The first five presidents of the United States are often called the Virginia Dynasty. Of the five—George Washington (president from 1789 to 1797), John Adams (president from 1797 to 1801), Thomas Jefferson (president from 1801 to 1809), James Madison (president from 1809 to 1817), and James Monroe (president from 1817 to 1825)—only one was not a native Virginian. John Adams hailed from Massachusetts. Also, he served merely one term, as opposed to the two terms served by each of the other four men. Adams, then, was the exception to the rule of the early executives. As a whole, the first administrations formed a coherent phase of development for the new office. The five men and their staffs faced a unique challenge in bringing the presidency and its powers, responsibilities, and personality to life. Their positions not only changed the nation at the time, but also set precedents for policies and procedures that continue to the present day. The original five presidents and their administrations are the first and best key to understanding the U.S. presidency as a whole.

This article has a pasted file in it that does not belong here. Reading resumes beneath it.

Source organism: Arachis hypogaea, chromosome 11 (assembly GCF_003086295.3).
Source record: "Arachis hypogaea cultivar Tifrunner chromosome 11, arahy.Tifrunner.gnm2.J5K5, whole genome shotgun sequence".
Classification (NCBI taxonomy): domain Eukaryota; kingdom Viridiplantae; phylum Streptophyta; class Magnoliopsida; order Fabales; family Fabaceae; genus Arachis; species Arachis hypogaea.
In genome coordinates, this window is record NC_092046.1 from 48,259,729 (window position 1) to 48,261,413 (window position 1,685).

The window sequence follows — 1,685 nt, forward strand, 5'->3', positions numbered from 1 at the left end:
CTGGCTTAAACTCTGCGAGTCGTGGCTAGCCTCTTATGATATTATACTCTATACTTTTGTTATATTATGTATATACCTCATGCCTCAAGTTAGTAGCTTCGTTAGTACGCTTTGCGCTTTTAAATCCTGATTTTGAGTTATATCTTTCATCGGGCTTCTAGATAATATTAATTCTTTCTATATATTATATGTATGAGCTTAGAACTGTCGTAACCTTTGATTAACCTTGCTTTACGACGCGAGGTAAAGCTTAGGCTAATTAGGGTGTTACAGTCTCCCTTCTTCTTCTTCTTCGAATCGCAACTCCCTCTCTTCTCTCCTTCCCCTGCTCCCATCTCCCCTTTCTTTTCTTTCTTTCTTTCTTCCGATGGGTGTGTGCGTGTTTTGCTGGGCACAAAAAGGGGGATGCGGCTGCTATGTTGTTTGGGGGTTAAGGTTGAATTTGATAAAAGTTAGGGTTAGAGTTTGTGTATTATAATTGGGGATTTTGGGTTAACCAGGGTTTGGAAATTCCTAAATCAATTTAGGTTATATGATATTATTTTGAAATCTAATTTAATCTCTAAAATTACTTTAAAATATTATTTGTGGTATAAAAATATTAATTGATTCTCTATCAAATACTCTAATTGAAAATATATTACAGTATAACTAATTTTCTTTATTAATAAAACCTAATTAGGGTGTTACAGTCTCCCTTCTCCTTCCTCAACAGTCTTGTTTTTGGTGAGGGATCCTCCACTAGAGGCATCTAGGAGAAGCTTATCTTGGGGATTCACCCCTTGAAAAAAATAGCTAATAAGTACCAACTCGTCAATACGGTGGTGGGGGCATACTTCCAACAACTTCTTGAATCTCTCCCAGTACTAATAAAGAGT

For a useful perspective on the early presidents, these men must be placed in the greater context of their times. The nation over which they presided had only recently broken, as a series of separate states, from the colonial power Great Britain. Just fifteen years before George Washington’s inauguration as president, he was leading troops against his former countrymen from Great Britain in the War of Independence. The British began colonizing North America in 1607, and soon possessed thir-